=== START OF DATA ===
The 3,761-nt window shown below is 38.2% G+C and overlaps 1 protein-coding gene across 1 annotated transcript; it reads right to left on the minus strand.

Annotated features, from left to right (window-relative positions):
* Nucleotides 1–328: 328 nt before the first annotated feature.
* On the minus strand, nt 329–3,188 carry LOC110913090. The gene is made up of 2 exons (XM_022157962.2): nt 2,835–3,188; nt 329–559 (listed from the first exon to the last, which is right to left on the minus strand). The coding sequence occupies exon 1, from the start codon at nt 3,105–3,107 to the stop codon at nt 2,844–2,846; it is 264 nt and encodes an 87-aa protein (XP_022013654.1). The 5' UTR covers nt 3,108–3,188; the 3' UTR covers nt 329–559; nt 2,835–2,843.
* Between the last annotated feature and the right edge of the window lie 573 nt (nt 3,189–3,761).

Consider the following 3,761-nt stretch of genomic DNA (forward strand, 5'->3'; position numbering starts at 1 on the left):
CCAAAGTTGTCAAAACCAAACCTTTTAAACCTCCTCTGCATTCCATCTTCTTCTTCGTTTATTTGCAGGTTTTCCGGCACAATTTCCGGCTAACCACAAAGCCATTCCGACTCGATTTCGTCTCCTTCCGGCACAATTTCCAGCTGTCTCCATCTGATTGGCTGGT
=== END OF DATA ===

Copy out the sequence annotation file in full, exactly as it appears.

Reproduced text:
The 3,761-nt window shown below is 38.2% G+C and overlaps 1 protein-coding gene across 1 annotated transcript; it reads right to left on the minus strand.

Annotated features, from left to right (window-relative positions):
* Nucleotides 1–328: 328 nt before the first annotated feature.
* On the minus strand, nt 329–3,188 carry LOC110913090. The gene is made up of 2 exons (XM_022157962.2): nt 2,835–3,188; nt 329–559 (listed from the first exon to the last, which is right to left on the minus strand). The coding sequence occupies exon 1, from the start codon at nt 3,105–3,107 to the stop codon at nt 2,844–2,846; it is 264 nt and encodes an 87-aa protein (XP_022013654.1). The 5' UTR covers nt 3,108–3,188; the 3' UTR covers nt 329–559; nt 2,835–2,843.
* Between the last annotated feature and the right edge of the window lie 573 nt (nt 3,189–3,761).

Consider the following 3,761-nt stretch of genomic DNA (forward strand, 5'->3'; position numbering starts at 1 on the left):
CCAAAGTTGTCAAAACCAAACCTTTTAAACCTCCTCTGCATTCCATCTTCTTCTTCGTTTATTTGCAGGTTTTCCGGCACAATTTCCGGCTAACCACAAAGCCATTCCGACTCGATTTCGTCTCCTTCCGGCACAATTTCCAGCTGTCTCCATCTGATTGGCTGGT